A Year of Many Surprises

Over the last year, I have had the pleasure of working with elementary and high school students in distance and hybrid learning contexts, teachers and students in a school dedicated to special ed students, neuroscientists and people living with Parkinson’s Disease and dementia, a community centre for people with severe physical disabilities, and, on a very local level, my next-door neighbours. Zoom much? Yep. A lot. And I also use the good, old-fashioned phone s as a platform to make music with too.

Like many others, I have relied on old and new technologies to connect with people at a distance and continue to make music. The biggest lessons I have learned, and re-learned over the last year are:

  1. Connecting takes time. Take the time, and respect people’s time. It’s worth it.
  2. What works in person doesn’t necessarily work online, and vice versa. Whatever communication platform is being used, activities are most effective when they use the platform’s best features as an integral part of the process, rather than as a substitution for being in-person.

A few observations and strategies for ways to make music through platforms such as zoom.

  1. One of the interesting features of distance learning is because everyone is in their own space. Observing your surroundings through sound and sight and sharing these observations with each other can help create connection between participants while keeping sensory experience central to art-making:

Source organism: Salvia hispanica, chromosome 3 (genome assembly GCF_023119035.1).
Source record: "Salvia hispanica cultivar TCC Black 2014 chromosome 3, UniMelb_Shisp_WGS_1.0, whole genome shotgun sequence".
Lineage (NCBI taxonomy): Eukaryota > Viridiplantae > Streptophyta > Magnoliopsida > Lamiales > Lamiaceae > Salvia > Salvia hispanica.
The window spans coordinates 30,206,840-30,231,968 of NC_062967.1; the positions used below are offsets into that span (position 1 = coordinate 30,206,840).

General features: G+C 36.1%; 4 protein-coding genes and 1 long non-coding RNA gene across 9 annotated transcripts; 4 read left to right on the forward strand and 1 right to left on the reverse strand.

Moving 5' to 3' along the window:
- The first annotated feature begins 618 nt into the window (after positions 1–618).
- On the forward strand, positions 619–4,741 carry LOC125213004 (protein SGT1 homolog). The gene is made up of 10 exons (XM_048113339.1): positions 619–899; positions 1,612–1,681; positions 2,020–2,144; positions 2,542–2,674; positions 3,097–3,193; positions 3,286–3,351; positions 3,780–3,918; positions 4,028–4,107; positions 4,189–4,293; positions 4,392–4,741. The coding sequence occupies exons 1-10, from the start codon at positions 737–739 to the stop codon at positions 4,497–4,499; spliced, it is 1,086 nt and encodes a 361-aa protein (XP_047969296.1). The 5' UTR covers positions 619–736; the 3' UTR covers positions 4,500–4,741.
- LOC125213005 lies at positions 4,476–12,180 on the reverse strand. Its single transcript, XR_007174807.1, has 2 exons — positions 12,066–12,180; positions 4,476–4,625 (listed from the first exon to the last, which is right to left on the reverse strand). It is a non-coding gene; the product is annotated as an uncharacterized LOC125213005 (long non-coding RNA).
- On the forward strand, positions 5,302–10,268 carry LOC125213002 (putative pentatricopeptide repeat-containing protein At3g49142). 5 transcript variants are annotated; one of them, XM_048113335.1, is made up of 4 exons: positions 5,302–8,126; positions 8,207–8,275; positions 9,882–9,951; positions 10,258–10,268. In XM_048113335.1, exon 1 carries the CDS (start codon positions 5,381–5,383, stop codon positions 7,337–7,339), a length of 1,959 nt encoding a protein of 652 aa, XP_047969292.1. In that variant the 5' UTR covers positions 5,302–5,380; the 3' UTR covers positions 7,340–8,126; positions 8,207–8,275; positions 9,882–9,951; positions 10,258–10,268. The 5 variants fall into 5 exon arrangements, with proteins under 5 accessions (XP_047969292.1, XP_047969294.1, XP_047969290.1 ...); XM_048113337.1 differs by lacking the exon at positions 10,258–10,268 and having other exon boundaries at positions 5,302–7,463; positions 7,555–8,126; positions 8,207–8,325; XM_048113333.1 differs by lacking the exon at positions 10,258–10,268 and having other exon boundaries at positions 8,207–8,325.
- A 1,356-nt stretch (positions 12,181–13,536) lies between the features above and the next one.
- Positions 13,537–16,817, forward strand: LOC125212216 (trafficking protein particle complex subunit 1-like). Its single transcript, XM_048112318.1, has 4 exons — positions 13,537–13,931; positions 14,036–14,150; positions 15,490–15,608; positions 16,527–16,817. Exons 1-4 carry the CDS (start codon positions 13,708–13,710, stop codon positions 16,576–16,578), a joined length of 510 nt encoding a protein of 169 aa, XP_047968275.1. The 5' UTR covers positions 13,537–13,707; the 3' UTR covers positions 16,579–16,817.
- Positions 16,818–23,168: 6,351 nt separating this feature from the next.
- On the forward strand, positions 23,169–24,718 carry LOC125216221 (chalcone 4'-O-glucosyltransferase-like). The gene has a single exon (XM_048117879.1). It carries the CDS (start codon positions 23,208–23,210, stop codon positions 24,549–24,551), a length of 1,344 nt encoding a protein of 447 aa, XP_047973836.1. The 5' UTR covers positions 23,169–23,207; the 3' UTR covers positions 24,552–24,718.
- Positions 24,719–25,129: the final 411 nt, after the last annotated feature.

2. Video conferencing is all about visuals. Use the ‘video’ part of video conferencing to make music by:
    • Using movement to shape the music, such as Piece of Mind’s Musical Diary in which a person with Parkinsons describes and conducts her experience of time. For a detailed description of process, see HERE. For two diary entries:
    • Watching a silent film together and improvising a film score to it, such as Piece of Mind’s illustration of a day in the life of a person with Parkinson’s. For a detailed description of process, see HERE:
  3. For a million reasons, through-composed music is not well adapted for video conferencing. Create a music that provides instructions for how, rather than what, to play:
    • Fair Jenny Alone, a work for at-home or in-person choir featuring a ‘sing-along’ track
  4. Share stories based on a prompt, and use voice recordings to shape and tell these stories:
    • …sounds like static… People affected by Alzheimer’s and dementia were asked ‘Who are the people who keep you anchored in life?’
    • Stories of Care. Multiple prompts were used in this podcast series created with the CARE Centre, a centre for adults with severe physical disabilities, including ‘what is your favourite childhood memory?’, ‘what is your favourite activity at CARE?, and more.

In a year unlike any other, I have had the good fortune to learn many new skills, push my creativity in directions I never imagined. connect with many kind and generous people, to whom I extend many, many thanks. As I sit down to make plans for workshops in Art inspired by Nature, a Dinner in the Dark and Music through Action Painting, I am looking forward to what the next year brings. If you’re interested in brainstorming and planning ahead for the 2021-22 season and school year, please reach out! I’d love to hear your ideas.

For funding to bring me and other Teaching Artists into schools see here:

ELAN ArtistsInspire | Culture in Schools | Culture pour tous

To hear what these MacKay Centre teachers have to say about our ArtistsInspire workshop:

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